Main House Tours:
In 1760, when lawyer William Livingston was planning to build a country home, he brought 120 acres in what was then sleepy bucolic Elizabethtown, just across the river from his New York home. For the next 12 years, Livingston developed the extensive grounds, gardens, orchards and oversaw the building of a beautiful fourteen room Georgian-style home known as Liberty Hall. William Livingston would go on to become New Jersey’s first elected governor and a signer of the U.S. Constitution.
William Livingston’s niece, Susan (Livingston) [Kean] Niemcewicz purchases the house in 1811 in which it will be become the Kean family household until 1995. The expands from Livingston’s fourteen room colonial home into the exquisite 50-room Victorian mansion you see today. The museum houses extensive collections of furniture, ceramics, textiles, toys and tools owned by seven generations of the Livingston and Kean families.
Liberty Hall Museum at Kean University chronicles more than 250 years of American and New Jersey history through the eyes of one family’s household.
This is an added option to your tour. Compromised of items inherited from the private collection of Stewart Barney Kean with a mission to promote fire safety and education for children and adults. Home to a unique collection of New Jersey firehouse memorabilia, including three historic engine, the Liberty Hall Firehouse Museum reveals how brave firefighters extinguished a blaze more than 200 years ago. Our three historic engines include: 1911 American LaFrance Metropolitan Steam Pumper, 1927 American LaFrance Fire Engine once owned by the City of Union, New Jersey, and 1928 Seagrave Fire Engine once owned by City of Elizabeth, New Jersey. There is also a 1950s Mack Firetruck housed outside the museum which can be played on.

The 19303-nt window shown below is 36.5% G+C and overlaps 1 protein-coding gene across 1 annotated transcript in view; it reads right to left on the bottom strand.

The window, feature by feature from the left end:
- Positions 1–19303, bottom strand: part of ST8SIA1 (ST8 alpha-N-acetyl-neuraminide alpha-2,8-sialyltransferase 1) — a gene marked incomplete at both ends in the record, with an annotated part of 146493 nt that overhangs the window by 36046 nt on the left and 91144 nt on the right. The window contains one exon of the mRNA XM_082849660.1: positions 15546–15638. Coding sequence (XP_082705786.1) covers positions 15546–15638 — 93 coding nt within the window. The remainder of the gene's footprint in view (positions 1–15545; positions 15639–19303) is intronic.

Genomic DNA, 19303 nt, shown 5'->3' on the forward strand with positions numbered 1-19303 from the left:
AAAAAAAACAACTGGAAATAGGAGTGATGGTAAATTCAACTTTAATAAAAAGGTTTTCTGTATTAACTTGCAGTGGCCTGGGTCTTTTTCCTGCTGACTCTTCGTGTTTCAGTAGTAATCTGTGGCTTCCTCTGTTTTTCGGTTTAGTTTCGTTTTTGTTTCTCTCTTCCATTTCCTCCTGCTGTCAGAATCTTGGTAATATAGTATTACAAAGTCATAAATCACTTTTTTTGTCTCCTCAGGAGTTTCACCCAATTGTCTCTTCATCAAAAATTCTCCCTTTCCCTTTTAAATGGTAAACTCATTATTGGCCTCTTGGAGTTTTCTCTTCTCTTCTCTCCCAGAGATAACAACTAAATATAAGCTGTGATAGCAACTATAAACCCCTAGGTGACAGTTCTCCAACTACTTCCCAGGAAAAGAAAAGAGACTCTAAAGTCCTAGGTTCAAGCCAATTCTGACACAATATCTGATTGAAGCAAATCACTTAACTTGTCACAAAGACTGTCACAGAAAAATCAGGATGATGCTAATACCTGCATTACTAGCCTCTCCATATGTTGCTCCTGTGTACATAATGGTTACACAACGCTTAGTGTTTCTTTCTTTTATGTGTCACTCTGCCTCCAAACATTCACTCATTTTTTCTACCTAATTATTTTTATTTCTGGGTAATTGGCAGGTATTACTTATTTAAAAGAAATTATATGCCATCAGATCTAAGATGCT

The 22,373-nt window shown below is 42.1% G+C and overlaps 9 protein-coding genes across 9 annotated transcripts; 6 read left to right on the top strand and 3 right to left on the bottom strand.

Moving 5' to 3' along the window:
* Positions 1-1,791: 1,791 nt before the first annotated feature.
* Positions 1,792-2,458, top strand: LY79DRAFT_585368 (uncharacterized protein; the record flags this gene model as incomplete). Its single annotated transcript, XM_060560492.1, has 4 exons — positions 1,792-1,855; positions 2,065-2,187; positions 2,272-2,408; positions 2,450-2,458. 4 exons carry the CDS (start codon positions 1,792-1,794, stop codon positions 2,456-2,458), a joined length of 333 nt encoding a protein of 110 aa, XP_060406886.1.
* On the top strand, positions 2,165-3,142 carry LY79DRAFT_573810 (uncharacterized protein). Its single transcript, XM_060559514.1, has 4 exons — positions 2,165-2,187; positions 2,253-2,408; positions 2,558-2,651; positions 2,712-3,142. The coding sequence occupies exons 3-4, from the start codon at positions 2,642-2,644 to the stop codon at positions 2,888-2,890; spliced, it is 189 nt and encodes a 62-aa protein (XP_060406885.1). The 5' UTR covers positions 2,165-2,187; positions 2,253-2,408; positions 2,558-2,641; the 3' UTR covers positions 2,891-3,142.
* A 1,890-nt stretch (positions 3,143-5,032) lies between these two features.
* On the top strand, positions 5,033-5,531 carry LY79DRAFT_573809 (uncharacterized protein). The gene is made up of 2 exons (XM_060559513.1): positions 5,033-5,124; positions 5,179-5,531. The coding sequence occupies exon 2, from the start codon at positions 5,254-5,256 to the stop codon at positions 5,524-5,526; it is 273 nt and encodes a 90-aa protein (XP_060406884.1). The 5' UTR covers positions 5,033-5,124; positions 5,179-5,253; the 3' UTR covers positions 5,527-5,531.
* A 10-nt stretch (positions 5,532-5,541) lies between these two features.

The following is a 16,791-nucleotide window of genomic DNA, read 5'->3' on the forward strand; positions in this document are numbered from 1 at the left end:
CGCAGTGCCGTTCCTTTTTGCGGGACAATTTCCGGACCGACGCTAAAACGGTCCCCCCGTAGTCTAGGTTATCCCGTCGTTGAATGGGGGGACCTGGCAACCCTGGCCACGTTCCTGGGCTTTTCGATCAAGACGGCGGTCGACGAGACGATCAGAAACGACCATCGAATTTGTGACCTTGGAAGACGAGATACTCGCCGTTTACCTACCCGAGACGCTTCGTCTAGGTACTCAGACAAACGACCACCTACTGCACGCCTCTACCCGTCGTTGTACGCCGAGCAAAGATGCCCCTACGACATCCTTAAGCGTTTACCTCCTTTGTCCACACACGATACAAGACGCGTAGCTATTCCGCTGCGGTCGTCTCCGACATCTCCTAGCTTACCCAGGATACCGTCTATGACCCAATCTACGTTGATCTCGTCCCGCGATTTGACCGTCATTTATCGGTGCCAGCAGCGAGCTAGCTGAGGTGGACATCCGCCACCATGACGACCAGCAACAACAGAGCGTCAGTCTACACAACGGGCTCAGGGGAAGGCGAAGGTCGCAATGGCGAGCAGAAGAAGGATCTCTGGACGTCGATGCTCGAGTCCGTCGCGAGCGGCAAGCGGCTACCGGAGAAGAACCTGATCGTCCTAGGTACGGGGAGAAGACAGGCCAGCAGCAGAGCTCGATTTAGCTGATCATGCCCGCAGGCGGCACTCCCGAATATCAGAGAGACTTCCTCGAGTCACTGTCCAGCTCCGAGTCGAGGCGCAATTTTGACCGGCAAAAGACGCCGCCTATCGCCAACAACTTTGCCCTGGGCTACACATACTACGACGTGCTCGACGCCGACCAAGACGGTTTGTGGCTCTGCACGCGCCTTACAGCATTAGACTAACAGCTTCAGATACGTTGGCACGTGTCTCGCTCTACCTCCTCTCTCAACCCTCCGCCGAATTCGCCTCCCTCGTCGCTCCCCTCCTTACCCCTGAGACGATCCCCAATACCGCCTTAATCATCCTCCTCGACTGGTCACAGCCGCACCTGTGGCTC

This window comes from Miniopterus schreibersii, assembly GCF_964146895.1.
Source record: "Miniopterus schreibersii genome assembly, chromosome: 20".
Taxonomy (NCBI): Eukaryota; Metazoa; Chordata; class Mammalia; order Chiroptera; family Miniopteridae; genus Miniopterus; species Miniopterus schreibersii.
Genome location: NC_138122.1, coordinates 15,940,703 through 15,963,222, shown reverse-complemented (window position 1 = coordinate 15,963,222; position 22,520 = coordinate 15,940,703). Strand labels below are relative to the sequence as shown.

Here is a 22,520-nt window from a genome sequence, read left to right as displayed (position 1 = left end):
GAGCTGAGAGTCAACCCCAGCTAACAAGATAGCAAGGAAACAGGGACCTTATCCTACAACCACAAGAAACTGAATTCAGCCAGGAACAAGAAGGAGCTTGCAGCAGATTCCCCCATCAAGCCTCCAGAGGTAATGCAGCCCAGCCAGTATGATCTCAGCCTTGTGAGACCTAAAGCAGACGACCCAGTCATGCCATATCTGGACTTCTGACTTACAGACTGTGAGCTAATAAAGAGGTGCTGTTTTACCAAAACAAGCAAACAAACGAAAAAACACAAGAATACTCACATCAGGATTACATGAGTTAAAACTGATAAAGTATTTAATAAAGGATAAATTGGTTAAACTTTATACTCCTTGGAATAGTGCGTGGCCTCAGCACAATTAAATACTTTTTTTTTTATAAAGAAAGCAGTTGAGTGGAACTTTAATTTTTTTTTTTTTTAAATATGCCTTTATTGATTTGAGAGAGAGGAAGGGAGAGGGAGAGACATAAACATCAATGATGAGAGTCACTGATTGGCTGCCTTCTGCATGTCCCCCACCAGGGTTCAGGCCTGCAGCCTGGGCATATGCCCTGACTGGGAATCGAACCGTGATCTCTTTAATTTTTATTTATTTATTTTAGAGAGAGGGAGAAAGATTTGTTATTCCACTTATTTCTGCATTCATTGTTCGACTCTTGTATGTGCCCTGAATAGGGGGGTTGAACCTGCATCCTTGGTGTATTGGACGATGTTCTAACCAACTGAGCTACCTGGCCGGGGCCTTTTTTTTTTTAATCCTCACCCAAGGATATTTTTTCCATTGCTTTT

History in the Bottle: This is our newest permanent exhibit at Liberty Hall. The exhibit displays the “best” of the alcohol collection- spirits, wines, and liquors from the Livingston and Kean families; including bottles of 18th century Lenox Madeira, a Portuguese wine favored by many founding fathers like George Washington and Alexander Hamilton. The exhibit shows the timeline of alcohol not only in the United States but the world using the collection found in the main house.
“How Long Must We Wait: Suffrage and Ladies of Liberty Hall” is set open the summer of 2020. This year marks the 100th Anniversary of the 19th Amendment giving women the right to vote. This exhibit will showcase the struggle of those ladies who created and catapulted the Suffrage movement to the forefront of the nations stage as well as those ladies who were anti-suffrage. How Long Must We Wait will also shed light on the strong willed ladies who lived at Liberty Hall. Many of these ladies going above and beyond their station and gender to make the world a better place.